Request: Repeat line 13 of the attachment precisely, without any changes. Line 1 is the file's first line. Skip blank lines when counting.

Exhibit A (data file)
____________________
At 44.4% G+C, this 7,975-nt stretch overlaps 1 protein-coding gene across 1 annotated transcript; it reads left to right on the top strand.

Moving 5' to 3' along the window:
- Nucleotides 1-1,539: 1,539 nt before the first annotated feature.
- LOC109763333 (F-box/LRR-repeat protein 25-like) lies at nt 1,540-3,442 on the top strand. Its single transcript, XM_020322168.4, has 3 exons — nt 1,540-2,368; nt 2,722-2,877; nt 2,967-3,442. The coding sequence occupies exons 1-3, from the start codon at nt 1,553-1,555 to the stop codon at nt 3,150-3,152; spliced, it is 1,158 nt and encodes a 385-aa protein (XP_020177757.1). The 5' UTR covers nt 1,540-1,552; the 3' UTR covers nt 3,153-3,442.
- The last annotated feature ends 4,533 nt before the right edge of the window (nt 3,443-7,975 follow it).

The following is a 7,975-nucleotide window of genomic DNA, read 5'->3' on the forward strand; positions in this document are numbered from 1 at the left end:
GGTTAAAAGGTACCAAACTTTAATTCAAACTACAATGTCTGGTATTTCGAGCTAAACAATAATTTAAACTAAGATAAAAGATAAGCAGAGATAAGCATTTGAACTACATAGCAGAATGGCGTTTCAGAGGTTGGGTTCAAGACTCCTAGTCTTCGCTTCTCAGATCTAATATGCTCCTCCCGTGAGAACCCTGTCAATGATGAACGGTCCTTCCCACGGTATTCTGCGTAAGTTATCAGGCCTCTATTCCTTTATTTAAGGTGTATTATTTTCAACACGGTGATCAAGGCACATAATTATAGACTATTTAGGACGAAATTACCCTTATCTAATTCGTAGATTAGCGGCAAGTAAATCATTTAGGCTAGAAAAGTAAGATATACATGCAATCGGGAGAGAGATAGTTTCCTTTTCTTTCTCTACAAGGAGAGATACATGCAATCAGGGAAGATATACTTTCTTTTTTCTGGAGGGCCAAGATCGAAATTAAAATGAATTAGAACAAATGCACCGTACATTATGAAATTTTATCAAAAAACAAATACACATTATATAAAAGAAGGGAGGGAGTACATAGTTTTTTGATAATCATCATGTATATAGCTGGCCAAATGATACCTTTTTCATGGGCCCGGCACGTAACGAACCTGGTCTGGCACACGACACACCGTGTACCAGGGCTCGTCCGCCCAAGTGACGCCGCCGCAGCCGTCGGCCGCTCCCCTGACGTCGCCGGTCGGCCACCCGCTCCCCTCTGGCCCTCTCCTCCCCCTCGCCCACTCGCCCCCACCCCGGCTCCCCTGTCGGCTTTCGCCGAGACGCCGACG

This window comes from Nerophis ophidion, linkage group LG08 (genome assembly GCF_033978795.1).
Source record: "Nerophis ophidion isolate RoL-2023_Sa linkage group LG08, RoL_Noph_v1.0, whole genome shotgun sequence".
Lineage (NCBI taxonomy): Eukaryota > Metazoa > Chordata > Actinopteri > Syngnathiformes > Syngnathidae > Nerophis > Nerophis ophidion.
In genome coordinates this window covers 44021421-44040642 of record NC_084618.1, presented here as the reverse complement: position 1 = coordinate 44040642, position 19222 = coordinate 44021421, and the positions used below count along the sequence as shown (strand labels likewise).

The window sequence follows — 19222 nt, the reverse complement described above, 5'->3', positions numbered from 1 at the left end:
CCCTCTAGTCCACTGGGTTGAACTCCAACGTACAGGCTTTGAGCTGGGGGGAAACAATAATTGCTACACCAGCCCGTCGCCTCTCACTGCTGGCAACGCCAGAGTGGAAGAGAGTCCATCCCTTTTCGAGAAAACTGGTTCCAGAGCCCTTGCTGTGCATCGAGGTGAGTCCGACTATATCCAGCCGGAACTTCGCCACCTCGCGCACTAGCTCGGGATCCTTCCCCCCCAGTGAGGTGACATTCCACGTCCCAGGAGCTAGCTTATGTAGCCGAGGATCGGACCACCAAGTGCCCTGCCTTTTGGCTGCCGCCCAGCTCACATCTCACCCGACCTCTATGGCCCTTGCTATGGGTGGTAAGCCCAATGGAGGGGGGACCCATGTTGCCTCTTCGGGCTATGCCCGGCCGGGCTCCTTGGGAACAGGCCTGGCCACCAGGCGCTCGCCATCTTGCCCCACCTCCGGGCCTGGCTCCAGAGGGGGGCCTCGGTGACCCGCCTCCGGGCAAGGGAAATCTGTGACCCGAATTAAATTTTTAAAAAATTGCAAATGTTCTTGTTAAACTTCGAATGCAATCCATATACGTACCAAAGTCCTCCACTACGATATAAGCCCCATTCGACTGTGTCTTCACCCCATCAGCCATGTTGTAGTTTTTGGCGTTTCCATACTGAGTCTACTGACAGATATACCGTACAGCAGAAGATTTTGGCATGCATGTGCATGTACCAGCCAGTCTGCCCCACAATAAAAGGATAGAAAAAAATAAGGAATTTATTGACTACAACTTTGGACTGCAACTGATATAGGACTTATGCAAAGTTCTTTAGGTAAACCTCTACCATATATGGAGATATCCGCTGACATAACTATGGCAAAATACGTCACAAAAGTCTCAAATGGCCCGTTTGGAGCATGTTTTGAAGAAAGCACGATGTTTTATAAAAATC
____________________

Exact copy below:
CCCTCTAGTCCACTGGGTTGAACTCCAACGTACAGGCTTTGAGCTGGGGGGAAACAATAATTGCTACACCAGCCCGTCGCCTCTCACTGCTGGCAACGCCAGAGTGGAAGAGAGTCCATCCCTTTTCGAGAAAACTGGTTCCAGAGCCCTTGCTGTGCATCGAGGTGAGTCCGACTATATCCAGCCGGAACTTCGCCACCTCGCGCACTAGCTCGGGATCCTTCCCCCCCAGTGAGGTGACATTCCACGTCCCAGGAGCTAGCTTATGTAGCCGAGGATCGGACCACCAAGTGCCCTGCCTTTTGGCTGCCGCCCAGCTCACATCTCACCCGACCTCTATGGCCCTTGCTATGGGTGGTAAGCCCAATGGAGGGGGGACCCATGTTGCCTCTTCGGGCTATGCCCGGCCGGGCTCCTTGGGAACAGGCCTGGCCACCAGGCGCTCGCCATCTTGCCCCACCTCCGGGCCTGGCTCCAGAGGGGGGCCTCGGTGACCCGCCTCCGGGCAAGGGAAATCTGTGACCCGAATTAAATTTTTAAAAAATTGCAAATGTTCTTGTTAAACTTCGAATGCAATCCATATACGTACCAAAGTCCTCCACTACGATATAAGCCCCATTCGACTGTGTCTTCACCCCATCAGCCATGTTGTAGTTTTTGGCGTTTCCATACTGAGTCTACTGACAGATATACCGTACAGCAGAAGATTTTGGCATGCATGTGCATGTACCAGCCAGTCTGCCCCACAATAAAAGGATAGAAAAAAATAAGGAATTTATTGACTACAACTTTGGACTGCAACTGATATAGGACTTATGCAAAGTTCTTTAGGTAAACCTCTACCATATATGGAGATATCCGCTGACATAACTATGGCAAAATACGTCACAAAAGTCTCAAATGGCCCGTTTGGAGCATGTTTTGAAGAAAGCACGATGTTTTATAAAAATC